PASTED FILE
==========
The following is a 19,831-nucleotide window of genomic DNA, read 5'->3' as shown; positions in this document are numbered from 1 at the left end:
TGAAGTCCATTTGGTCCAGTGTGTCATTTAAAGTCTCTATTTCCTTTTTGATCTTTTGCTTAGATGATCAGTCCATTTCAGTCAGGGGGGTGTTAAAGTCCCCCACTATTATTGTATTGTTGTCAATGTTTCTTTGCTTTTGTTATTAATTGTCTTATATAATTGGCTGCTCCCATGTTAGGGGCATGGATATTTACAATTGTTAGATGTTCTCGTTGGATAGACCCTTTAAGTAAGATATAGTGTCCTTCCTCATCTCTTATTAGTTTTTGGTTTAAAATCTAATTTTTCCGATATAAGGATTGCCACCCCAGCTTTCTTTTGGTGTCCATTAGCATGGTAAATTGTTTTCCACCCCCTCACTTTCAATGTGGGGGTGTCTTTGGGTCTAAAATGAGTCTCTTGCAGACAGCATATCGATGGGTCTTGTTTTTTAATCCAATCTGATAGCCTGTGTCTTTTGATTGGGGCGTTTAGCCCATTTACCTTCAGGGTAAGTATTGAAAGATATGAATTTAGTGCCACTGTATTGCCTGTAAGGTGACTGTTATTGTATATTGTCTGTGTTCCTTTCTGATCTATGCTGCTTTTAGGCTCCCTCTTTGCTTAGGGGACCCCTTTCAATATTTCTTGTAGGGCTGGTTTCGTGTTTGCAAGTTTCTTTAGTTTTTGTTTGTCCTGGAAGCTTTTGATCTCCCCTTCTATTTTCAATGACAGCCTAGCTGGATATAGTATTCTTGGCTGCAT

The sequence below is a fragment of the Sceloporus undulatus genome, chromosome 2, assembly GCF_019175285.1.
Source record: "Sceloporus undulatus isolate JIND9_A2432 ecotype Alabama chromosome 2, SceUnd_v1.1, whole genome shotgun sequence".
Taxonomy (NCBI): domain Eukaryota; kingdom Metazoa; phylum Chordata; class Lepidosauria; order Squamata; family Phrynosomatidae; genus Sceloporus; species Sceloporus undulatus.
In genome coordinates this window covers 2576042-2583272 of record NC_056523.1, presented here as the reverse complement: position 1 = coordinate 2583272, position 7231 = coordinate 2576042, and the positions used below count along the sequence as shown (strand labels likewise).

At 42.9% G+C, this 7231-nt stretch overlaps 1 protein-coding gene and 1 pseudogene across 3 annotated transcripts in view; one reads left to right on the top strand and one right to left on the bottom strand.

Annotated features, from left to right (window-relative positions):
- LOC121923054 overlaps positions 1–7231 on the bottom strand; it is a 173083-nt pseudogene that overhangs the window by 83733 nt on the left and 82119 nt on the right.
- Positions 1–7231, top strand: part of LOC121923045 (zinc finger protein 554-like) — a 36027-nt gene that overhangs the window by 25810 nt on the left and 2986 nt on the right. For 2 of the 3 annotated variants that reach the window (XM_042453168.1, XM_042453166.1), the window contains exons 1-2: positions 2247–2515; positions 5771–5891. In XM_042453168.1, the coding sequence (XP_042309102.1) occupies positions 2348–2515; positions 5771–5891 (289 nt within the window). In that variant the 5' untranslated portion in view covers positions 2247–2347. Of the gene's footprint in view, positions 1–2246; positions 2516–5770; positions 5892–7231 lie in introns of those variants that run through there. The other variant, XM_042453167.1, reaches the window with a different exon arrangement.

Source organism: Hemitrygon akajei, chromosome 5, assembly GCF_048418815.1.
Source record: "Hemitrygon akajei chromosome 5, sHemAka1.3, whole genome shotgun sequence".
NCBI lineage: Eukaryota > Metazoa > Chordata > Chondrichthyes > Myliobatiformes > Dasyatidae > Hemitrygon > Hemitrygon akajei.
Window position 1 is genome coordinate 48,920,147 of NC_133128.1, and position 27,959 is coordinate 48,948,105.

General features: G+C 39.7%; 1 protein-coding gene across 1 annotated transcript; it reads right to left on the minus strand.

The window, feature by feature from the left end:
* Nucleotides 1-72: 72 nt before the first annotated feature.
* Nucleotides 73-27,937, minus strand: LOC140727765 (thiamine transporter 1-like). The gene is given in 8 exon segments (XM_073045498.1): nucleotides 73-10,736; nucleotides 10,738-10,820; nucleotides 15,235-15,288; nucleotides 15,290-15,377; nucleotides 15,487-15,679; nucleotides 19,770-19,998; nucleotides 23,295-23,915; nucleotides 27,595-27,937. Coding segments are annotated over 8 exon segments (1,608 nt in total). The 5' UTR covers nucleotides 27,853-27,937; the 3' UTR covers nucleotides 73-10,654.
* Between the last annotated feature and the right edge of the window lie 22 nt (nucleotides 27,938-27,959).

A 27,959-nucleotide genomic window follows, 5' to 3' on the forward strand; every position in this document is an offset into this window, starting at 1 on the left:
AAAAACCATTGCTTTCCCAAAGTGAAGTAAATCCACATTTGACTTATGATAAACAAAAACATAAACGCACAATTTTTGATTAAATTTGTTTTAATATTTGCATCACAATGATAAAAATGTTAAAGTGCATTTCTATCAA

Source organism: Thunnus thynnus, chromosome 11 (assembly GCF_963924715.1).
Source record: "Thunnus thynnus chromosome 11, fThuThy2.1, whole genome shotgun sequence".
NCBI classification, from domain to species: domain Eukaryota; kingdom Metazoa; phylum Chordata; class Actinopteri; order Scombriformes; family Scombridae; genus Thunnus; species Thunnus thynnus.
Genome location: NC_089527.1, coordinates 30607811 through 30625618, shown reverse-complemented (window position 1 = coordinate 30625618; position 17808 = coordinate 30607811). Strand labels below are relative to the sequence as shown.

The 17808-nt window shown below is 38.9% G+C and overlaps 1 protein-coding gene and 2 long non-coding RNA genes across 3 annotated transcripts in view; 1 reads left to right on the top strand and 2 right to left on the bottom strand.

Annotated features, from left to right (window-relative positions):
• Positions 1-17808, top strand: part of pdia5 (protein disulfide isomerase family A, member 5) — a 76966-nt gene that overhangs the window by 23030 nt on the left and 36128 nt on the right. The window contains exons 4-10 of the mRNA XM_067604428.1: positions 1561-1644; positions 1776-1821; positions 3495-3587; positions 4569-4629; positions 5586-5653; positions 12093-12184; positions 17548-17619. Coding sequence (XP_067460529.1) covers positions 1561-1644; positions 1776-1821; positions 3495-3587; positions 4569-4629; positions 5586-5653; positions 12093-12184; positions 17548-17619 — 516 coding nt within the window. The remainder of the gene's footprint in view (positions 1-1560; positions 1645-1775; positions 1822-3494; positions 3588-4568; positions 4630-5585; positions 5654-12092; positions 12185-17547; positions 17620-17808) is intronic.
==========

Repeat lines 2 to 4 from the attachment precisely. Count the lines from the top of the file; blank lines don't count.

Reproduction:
TGAAGTCCATTTGGTCCAGTGTGTCATTTAAAGTCTCTATTTCCTTTTTGATCTTTTGCTTAGATGATCAGTCCATTTCAGTCAGGGGGGTGTTAAAGTCCCCCACTATTATTGTATTGTTGTCAATGTTTCTTTGCTTTTGTTATTAATTGTCTTATATAATTGGCTGCTCCCATGTTAGGGGCATGGATATTTACAATTGTTAGATGTTCTCGTTGGATAGACCCTTTAAGTAAGATATAGTGTCCTTCCTCATCTCTTATTAGTTTTTGGTTTAAAATCTAATTTTTCCGATATAAGGATTGCCACCCCAGCTTTCTTTTGGTGTCCATTAGCATGGTAAATTGTTTTCCACCCCCTCACTTTCAATGTGGGGGTGTCTTTGGGTCTAAAATGAGTCTCTTGCAGACAGCATATCGATGGGTCTTGTTTTTTAATCCAATCTGATAGCCTGTGTCTTTTGATTGGGGCGTTTAGCCCATTTACCTTCAGGGTAAGTATTGAAAGATATGAATTTAGTGCCACTGTATTGCCTGTAAGGTGACTGTTATTGTATATTGTCTGTGTTCCTTTCTGATCTATGCTGCTTTTAGGCTCCCTCTTTGCTTAGGGGACCCCTTTCAATATTTCTTGTAGGGCTGGTTTCGTGTTTGCAAGTTTCTTTAGTTTTTGTTTGTCCTGGAAGCTTTTGATCTCCCCTTCTATTTTCAATGACAGCCTAGCTGGATATAGTATTCTTGGCTGCAT

The sequence below is a fragment of the Sceloporus undulatus genome, chromosome 2, assembly GCF_019175285.1.
Source record: "Sceloporus undulatus isolate JIND9_A2432 ecotype Alabama chromosome 2, SceUnd_v1.1, whole genome shotgun sequence".